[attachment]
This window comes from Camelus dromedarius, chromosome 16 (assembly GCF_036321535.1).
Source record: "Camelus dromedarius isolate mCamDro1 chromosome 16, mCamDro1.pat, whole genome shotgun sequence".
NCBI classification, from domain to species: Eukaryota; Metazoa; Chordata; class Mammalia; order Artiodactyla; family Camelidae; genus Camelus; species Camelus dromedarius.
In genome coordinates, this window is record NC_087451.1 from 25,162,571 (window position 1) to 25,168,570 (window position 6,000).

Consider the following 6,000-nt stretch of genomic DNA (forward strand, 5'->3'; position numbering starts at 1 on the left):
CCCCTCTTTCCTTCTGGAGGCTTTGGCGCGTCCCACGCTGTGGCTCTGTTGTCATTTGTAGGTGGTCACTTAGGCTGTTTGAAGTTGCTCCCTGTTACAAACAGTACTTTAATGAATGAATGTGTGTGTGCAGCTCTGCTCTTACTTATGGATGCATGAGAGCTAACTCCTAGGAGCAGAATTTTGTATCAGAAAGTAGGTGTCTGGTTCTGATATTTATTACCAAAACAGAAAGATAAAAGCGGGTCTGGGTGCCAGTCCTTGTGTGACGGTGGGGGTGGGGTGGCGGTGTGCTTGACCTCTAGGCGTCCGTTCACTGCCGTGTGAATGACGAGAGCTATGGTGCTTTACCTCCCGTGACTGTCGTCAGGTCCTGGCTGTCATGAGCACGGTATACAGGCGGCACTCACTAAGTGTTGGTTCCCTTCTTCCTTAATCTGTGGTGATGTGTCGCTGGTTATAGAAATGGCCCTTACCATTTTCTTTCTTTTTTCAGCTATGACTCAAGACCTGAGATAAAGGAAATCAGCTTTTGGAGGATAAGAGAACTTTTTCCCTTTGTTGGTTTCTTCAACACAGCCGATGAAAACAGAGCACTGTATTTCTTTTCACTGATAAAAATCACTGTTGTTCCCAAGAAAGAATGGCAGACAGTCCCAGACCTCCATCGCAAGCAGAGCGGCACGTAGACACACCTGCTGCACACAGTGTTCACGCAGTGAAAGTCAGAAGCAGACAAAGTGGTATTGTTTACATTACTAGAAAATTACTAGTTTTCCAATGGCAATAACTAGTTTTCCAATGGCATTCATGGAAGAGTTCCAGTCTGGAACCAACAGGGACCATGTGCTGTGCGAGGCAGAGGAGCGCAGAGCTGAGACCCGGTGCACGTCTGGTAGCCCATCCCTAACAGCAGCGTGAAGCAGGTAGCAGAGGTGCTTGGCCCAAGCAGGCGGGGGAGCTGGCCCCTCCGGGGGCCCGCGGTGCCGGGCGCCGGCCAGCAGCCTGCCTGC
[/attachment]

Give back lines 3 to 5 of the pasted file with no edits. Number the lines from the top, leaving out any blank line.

NCBI classification, from domain to species: Eukaryota; Metazoa; Chordata; class Mammalia; order Artiodactyla; family Camelidae; genus Camelus; species Camelus dromedarius.
In genome coordinates, this window is record NC_087451.1 from 25,162,571 (window position 1) to 25,168,570 (window position 6,000).

Consider the following 6,000-nt stretch of genomic DNA (forward strand, 5'->3'; position numbering starts at 1 on the left):